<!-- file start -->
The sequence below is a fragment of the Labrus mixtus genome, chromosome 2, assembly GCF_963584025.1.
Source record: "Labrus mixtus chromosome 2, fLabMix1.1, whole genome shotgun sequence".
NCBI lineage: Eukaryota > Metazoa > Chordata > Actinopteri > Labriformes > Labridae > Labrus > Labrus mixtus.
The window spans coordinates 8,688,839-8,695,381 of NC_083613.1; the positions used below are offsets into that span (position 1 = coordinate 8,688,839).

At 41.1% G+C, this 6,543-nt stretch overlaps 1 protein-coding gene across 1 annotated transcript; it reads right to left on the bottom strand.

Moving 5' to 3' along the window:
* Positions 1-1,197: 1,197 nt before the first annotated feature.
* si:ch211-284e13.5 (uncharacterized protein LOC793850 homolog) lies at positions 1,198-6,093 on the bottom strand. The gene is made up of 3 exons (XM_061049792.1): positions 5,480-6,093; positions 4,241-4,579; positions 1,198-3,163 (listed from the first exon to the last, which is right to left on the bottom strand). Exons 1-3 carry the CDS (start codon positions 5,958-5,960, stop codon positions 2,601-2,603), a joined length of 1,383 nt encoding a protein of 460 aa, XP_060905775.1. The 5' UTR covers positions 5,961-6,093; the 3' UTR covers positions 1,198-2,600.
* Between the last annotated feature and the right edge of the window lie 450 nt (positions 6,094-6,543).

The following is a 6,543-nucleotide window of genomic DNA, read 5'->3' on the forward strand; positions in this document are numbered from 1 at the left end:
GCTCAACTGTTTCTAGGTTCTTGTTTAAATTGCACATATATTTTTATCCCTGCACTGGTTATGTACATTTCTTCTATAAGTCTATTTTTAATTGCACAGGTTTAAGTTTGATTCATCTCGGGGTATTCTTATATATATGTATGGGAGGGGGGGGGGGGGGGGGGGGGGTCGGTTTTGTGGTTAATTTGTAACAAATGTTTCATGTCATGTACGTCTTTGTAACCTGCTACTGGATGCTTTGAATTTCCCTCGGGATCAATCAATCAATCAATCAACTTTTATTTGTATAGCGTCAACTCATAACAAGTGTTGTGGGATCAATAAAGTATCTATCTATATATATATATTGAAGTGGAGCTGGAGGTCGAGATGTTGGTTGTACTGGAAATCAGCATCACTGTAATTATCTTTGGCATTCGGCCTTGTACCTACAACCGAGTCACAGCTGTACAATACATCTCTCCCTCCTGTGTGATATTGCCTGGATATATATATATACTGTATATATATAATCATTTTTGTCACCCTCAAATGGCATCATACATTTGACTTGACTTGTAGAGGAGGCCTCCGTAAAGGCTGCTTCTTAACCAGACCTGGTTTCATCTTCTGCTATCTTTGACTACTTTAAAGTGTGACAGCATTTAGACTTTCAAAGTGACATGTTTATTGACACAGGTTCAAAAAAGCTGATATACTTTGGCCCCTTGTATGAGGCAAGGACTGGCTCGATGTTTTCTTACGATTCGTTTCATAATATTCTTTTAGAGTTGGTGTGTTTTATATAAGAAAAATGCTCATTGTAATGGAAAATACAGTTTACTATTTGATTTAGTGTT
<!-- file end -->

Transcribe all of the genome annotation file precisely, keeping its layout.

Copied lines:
The sequence below is a fragment of the Labrus mixtus genome, chromosome 2, assembly GCF_963584025.1.
Source record: "Labrus mixtus chromosome 2, fLabMix1.1, whole genome shotgun sequence".
NCBI lineage: Eukaryota > Metazoa > Chordata > Actinopteri > Labriformes > Labridae > Labrus > Labrus mixtus.
The window spans coordinates 8,688,839-8,695,381 of NC_083613.1; the positions used below are offsets into that span (position 1 = coordinate 8,688,839).

At 41.1% G+C, this 6,543-nt stretch overlaps 1 protein-coding gene across 1 annotated transcript; it reads right to left on the bottom strand.

Moving 5' to 3' along the window:
* Positions 1-1,197: 1,197 nt before the first annotated feature.
* si:ch211-284e13.5 (uncharacterized protein LOC793850 homolog) lies at positions 1,198-6,093 on the bottom strand. The gene is made up of 3 exons (XM_061049792.1): positions 5,480-6,093; positions 4,241-4,579; positions 1,198-3,163 (listed from the first exon to the last, which is right to left on the bottom strand). Exons 1-3 carry the CDS (start codon positions 5,958-5,960, stop codon positions 2,601-2,603), a joined length of 1,383 nt encoding a protein of 460 aa, XP_060905775.1. The 5' UTR covers positions 5,961-6,093; the 3' UTR covers positions 1,198-2,600.
* Between the last annotated feature and the right edge of the window lie 450 nt (positions 6,094-6,543).

The following is a 6,543-nucleotide window of genomic DNA, read 5'->3' on the forward strand; positions in this document are numbered from 1 at the left end:
GCTCAACTGTTTCTAGGTTCTTGTTTAAATTGCACATATATTTTTATCCCTGCACTGGTTATGTACATTTCTTCTATAAGTCTATTTTTAATTGCACAGGTTTAAGTTTGATTCATCTCGGGGTATTCTTATATATATGTATGGGAGGGGGGGGGGGGGGGGGGGGGGTCGGTTTTGTGGTTAATTTGTAACAAATGTTTCATGTCATGTACGTCTTTGTAACCTGCTACTGGATGCTTTGAATTTCCCTCGGGATCAATCAATCAATCAATCAACTTTTATTTGTATAGCGTCAACTCATAACAAGTGTTGTGGGATCAATAAAGTATCTATCTATATATATATATTGAAGTGGAGCTGGAGGTCGAGATGTTGGTTGTACTGGAAATCAGCATCACTGTAATTATCTTTGGCATTCGGCCTTGTACCTACAACCGAGTCACAGCTGTACAATACATCTCTCCCTCCTGTGTGATATTGCCTGGATATATATATATACTGTATATATATAATCATTTTTGTCACCCTCAAATGGCATCATACATTTGACTTGACTTGTAGAGGAGGCCTCCGTAAAGGCTGCTTCTTAACCAGACCTGGTTTCATCTTCTGCTATCTTTGACTACTTTAAAGTGTGACAGCATTTAGACTTTCAAAGTGACATGTTTATTGACACAGGTTCAAAAAAGCTGATATACTTTGGCCCCTTGTATGAGGCAAGGACTGGCTCGATGTTTTCTTACGATTCGTTTCATAATATTCTTTTAGAGTTGGTGTGTTTTATATAAGAAAAATGCTCATTGTAATGGAAAATACAGTTTACTATTTGATTTAGTGTT